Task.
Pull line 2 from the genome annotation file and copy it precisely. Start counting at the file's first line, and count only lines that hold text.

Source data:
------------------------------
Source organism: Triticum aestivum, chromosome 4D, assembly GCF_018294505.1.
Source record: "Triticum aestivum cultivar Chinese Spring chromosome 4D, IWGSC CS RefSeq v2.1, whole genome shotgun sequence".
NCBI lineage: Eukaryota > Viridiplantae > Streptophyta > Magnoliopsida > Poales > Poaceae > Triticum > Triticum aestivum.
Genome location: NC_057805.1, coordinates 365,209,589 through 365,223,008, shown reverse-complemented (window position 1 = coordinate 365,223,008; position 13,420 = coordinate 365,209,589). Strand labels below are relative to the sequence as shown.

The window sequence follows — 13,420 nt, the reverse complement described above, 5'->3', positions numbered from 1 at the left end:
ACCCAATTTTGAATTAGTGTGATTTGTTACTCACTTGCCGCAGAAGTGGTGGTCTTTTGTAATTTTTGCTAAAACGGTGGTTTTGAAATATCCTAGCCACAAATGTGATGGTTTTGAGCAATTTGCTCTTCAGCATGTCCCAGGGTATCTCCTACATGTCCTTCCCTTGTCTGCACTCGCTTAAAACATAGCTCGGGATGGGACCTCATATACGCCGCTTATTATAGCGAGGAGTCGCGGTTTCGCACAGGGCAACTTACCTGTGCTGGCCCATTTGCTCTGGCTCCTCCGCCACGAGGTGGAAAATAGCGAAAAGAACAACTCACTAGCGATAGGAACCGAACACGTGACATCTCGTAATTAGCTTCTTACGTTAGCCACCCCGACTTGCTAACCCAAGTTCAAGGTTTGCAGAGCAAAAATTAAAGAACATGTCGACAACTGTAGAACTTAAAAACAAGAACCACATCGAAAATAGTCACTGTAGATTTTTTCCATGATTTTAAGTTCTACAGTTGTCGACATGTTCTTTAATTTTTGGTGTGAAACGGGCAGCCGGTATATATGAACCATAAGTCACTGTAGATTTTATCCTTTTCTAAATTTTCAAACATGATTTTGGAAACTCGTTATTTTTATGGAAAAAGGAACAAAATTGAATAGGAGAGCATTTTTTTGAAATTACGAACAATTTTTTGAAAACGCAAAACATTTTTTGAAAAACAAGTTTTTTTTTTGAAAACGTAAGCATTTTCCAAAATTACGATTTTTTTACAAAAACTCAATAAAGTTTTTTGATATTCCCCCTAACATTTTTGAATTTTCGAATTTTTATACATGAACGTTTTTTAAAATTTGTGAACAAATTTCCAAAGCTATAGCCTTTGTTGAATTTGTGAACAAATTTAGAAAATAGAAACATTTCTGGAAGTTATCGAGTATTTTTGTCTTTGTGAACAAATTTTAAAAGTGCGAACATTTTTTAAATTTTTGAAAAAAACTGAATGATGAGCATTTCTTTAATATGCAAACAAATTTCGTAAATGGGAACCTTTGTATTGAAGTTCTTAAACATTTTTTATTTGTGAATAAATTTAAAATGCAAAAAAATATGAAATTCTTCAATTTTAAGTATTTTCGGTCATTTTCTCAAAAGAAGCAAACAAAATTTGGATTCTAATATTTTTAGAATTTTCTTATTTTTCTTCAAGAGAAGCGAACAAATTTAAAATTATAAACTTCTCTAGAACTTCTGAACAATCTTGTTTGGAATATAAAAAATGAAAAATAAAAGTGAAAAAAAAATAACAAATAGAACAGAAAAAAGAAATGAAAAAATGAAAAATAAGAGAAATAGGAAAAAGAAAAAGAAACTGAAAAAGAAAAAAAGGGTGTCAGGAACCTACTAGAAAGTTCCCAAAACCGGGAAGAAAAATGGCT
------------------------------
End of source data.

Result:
Source record: "Triticum aestivum cultivar Chinese Spring chromosome 4D, IWGSC CS RefSeq v2.1, whole genome shotgun sequence".